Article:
Treating opioid dependence the focus of new APM

The American Medical Association (AMA) and the American Society of Addition Medicine (ASAM) have a jointly proposed a new alternative payment model (APM) centered around patients with a physical dependence on opioids, with a one-time payment for initiating medication-assisted treatment (MAT) and monthly payments for continuing treatment.

The goals of the model, called the Patient-Centered Opioid Addiction Treatment (P-COAT), include encouraging more primary care physicians to offer MAT to treat opioid use disorder, increasing coordination of care for these patients and reducing hospitalizations and deaths due to opioid abuse.

“The current physician reimbursement structure does not account for all the services that patients with an opioid use disorder need to progress to successful treatment and recovery,” Shawn Ryan, MD, MBA, chair of the AMA-ASAM APM Working Group and ASAM’s Payer Relations Committee, said in a statement. “While we know that a combination of medication and psychosocial support systems is the evidence-based standard for treatment, we continue to find that patients are not able to access treatment due to limited or non-existent insurance coverage. We hope that today’s announcement will begin a national conversation with insurers and policymakers about what it takes for successful treatment and recovery.”

Under the model, physician practices which are a part of an “Opioid Addiction Treatment Team” will receive an initial payment for patients diagnosed as having opioid use disorder, recommended for MAT and who agree to receive those services under the practice’s supervision. Providers can decide to exclude certain populations with special needs from the model, such as pregnant women.

This initial payment wouldn’t cover all services related to opioid dependence. For example, emergency department visits and hospitalizations in the month the first payment is billed would be paid separately.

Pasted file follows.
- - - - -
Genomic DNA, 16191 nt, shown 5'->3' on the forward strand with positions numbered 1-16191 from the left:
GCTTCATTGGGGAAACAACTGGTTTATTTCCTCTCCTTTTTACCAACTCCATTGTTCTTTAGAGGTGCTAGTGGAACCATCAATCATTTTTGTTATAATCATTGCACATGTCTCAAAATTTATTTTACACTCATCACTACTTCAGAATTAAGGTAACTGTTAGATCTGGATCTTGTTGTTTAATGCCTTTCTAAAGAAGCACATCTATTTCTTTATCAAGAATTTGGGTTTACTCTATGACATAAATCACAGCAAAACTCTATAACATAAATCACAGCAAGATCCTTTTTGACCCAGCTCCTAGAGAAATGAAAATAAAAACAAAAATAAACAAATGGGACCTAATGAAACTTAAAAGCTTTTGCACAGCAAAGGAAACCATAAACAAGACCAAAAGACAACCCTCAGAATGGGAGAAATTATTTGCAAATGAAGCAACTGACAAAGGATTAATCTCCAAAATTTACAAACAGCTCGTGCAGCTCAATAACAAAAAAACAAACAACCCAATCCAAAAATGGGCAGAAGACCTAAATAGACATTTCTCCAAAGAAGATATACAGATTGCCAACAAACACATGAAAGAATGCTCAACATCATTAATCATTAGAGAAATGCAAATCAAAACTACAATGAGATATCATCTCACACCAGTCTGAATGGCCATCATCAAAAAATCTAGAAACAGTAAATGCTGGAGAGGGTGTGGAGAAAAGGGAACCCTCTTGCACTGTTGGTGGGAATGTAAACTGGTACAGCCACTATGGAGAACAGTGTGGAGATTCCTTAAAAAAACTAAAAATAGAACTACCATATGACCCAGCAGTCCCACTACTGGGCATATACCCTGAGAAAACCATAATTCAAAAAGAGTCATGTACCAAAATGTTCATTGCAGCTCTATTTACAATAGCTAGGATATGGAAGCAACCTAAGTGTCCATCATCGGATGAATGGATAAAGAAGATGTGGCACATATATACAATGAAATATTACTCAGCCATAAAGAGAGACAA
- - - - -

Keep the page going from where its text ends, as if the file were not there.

Performance could affect up to 4 percent of the payment based on measures like the percentage of patients who filled and used the medications beginning their treatment and a risk-adjusted average of emergency department visits per patient related to opioids.

Practices can then receive a monthly maintenance payment if patients complete a month of MAT or had moved from an inpatient to outpatient treatment facility.

Expanding availability of MAT has been a consistent piece of models and policy recommendations on addressing the opioid epidemic. Additional funding for MAT has been included in recent federal legislation on opioid abuse and has been approved in Medicaid waivers for opioid treatment.

“This new tool will remove a brick in the wall that prevents patients from accessing needed treatment,” said Patrice Harris, MD, MA, chair of the AMA’s Opioid Task Force. “Eventually, this wall will be torn down. Until then, we must continue fighting for our patients and remove arbitrary barriers to care.”

The AMA hasn’t been in total lockstep with congressional and regulatory suggestions on combating opioid abuse, however. The same federal legislation which would offer more funding for MAT also proposed limiting initial opioid prescriptions for acute pain to three days—which the AMA has criticized as arbitrary, according to The Hill.

“Pain is a complex, biopsychosocial phenomenon, and individuals experience pain in different ways,” Harris said. “The AMA believes that decisions around dosages needs to be left between the patient and the physician.”